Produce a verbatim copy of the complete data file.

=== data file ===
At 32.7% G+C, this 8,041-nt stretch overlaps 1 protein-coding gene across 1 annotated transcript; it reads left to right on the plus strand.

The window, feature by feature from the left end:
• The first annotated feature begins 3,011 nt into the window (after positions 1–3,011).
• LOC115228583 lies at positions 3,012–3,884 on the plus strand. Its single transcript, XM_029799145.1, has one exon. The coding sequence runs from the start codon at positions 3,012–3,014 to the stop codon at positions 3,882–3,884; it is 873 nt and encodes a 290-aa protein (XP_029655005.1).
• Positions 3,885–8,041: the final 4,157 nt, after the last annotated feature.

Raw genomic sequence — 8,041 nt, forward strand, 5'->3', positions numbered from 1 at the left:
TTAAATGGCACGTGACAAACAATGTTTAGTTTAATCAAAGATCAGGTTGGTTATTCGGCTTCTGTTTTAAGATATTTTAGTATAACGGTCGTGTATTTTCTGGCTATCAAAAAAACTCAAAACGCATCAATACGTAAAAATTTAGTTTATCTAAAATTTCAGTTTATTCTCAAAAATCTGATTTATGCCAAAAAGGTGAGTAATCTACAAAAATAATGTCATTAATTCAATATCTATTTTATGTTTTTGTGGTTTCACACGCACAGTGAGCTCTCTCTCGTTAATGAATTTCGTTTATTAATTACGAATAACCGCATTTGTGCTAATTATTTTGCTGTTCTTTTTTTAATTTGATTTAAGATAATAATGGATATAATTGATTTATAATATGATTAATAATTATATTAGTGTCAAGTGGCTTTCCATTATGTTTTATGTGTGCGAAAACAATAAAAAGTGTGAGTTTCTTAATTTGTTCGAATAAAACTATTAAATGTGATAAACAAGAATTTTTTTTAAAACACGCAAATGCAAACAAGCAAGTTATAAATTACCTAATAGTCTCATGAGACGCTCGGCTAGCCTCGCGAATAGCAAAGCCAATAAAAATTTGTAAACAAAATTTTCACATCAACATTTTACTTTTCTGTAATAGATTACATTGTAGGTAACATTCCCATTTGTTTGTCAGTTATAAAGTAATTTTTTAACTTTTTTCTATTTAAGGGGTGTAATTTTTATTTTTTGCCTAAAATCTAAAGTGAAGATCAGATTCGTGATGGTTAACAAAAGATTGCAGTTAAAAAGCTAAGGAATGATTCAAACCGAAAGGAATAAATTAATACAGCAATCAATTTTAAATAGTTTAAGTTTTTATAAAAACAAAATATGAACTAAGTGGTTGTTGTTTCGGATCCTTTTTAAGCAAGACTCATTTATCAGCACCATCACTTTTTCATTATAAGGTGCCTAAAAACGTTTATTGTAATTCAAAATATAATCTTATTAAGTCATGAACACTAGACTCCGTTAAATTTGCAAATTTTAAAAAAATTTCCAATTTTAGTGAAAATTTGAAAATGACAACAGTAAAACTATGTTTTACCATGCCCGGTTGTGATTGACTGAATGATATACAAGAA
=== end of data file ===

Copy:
At 32.7% G+C, this 8,041-nt stretch overlaps 1 protein-coding gene across 1 annotated transcript; it reads left to right on the plus strand.

The window, feature by feature from the left end:
• The first annotated feature begins 3,011 nt into the window (after positions 1–3,011).
• LOC115228583 lies at positions 3,012–3,884 on the plus strand. Its single transcript, XM_029799145.1, has one exon. The coding sequence runs from the start codon at positions 3,012–3,014 to the stop codon at positions 3,882–3,884; it is 873 nt and encodes a 290-aa protein (XP_029655005.1).
• Positions 3,885–8,041: the final 4,157 nt, after the last annotated feature.

Raw genomic sequence — 8,041 nt, forward strand, 5'->3', positions numbered from 1 at the left:
TTAAATGGCACGTGACAAACAATGTTTAGTTTAATCAAAGATCAGGTTGGTTATTCGGCTTCTGTTTTAAGATATTTTAGTATAACGGTCGTGTATTTTCTGGCTATCAAAAAAACTCAAAACGCATCAATACGTAAAAATTTAGTTTATCTAAAATTTCAGTTTATTCTCAAAAATCTGATTTATGCCAAAAAGGTGAGTAATCTACAAAAATAATGTCATTAATTCAATATCTATTTTATGTTTTTGTGGTTTCACACGCACAGTGAGCTCTCTCTCGTTAATGAATTTCGTTTATTAATTACGAATAACCGCATTTGTGCTAATTATTTTGCTGTTCTTTTTTTAATTTGATTTAAGATAATAATGGATATAATTGATTTATAATATGATTAATAATTATATTAGTGTCAAGTGGCTTTCCATTATGTTTTATGTGTGCGAAAACAATAAAAAGTGTGAGTTTCTTAATTTGTTCGAATAAAACTATTAAATGTGATAAACAAGAATTTTTTTTAAAACACGCAAATGCAAACAAGCAAGTTATAAATTACCTAATAGTCTCATGAGACGCTCGGCTAGCCTCGCGAATAGCAAAGCCAATAAAAATTTGTAAACAAAATTTTCACATCAACATTTTACTTTTCTGTAATAGATTACATTGTAGGTAACATTCCCATTTGTTTGTCAGTTATAAAGTAATTTTTTAACTTTTTTCTATTTAAGGGGTGTAATTTTTATTTTTTGCCTAAAATCTAAAGTGAAGATCAGATTCGTGATGGTTAACAAAAGATTGCAGTTAAAAAGCTAAGGAATGATTCAAACCGAAAGGAATAAATTAATACAGCAATCAATTTTAAATAGTTTAAGTTTTTATAAAAACAAAATATGAACTAAGTGGTTGTTGTTTCGGATCCTTTTTAAGCAAGACTCATTTATCAGCACCATCACTTTTTCATTATAAGGTGCCTAAAAACGTTTATTGTAATTCAAAATATAATCTTATTAAGTCATGAACACTAGACTCCGTTAAATTTGCAAATTTTAAAAAAATTTCCAATTTTAGTGAAAATTTGAAAATGACAACAGTAAAACTATGTTTTACCATGCCCGGTTGTGATTGACTGAATGATATACAAGAA